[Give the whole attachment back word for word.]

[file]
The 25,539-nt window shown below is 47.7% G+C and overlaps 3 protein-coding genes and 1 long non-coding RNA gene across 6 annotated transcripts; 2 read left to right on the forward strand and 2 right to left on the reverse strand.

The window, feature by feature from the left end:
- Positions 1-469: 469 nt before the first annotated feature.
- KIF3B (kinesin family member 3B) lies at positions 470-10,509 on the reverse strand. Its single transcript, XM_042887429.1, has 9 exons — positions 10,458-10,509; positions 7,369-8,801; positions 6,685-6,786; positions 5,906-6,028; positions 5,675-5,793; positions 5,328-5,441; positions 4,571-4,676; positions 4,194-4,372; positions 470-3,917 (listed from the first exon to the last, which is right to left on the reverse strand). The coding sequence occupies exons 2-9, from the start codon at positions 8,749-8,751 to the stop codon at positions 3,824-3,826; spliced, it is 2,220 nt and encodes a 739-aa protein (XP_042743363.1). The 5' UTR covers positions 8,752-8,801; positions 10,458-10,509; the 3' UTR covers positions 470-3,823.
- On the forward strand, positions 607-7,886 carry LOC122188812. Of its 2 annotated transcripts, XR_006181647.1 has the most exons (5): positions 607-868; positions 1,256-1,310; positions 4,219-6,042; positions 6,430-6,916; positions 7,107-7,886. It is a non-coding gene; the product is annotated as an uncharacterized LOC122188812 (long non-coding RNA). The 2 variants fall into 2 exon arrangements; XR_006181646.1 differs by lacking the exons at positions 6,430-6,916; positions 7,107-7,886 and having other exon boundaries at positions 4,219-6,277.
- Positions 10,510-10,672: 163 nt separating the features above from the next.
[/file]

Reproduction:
The 25,539-nt window shown below is 47.7% G+C and overlaps 3 protein-coding genes and 1 long non-coding RNA gene across 6 annotated transcripts; 2 read left to right on the forward strand and 2 right to left on the reverse strand.

The window, feature by feature from the left end:
- Positions 1-469: 469 nt before the first annotated feature.
- KIF3B (kinesin family member 3B) lies at positions 470-10,509 on the reverse strand. Its single transcript, XM_042887429.1, has 9 exons — positions 10,458-10,509; positions 7,369-8,801; positions 6,685-6,786; positions 5,906-6,028; positions 5,675-5,793; positions 5,328-5,441; positions 4,571-4,676; positions 4,194-4,372; positions 470-3,917 (listed from the first exon to the last, which is right to left on the reverse strand). The coding sequence occupies exons 2-9, from the start codon at positions 8,749-8,751 to the stop codon at positions 3,824-3,826; spliced, it is 2,220 nt and encodes a 739-aa protein (XP_042743363.1). The 5' UTR covers positions 8,752-8,801; positions 10,458-10,509; the 3' UTR covers positions 470-3,823.
- On the forward strand, positions 607-7,886 carry LOC122188812. Of its 2 annotated transcripts, XR_006181647.1 has the most exons (5): positions 607-868; positions 1,256-1,310; positions 4,219-6,042; positions 6,430-6,916; positions 7,107-7,886. It is a non-coding gene; the product is annotated as an uncharacterized LOC122188812 (long non-coding RNA). The 2 variants fall into 2 exon arrangements; XR_006181646.1 differs by lacking the exons at positions 6,430-6,916; positions 7,107-7,886 and having other exon boundaries at positions 4,219-6,277.
- Positions 10,510-10,672: 163 nt separating the features above from the next.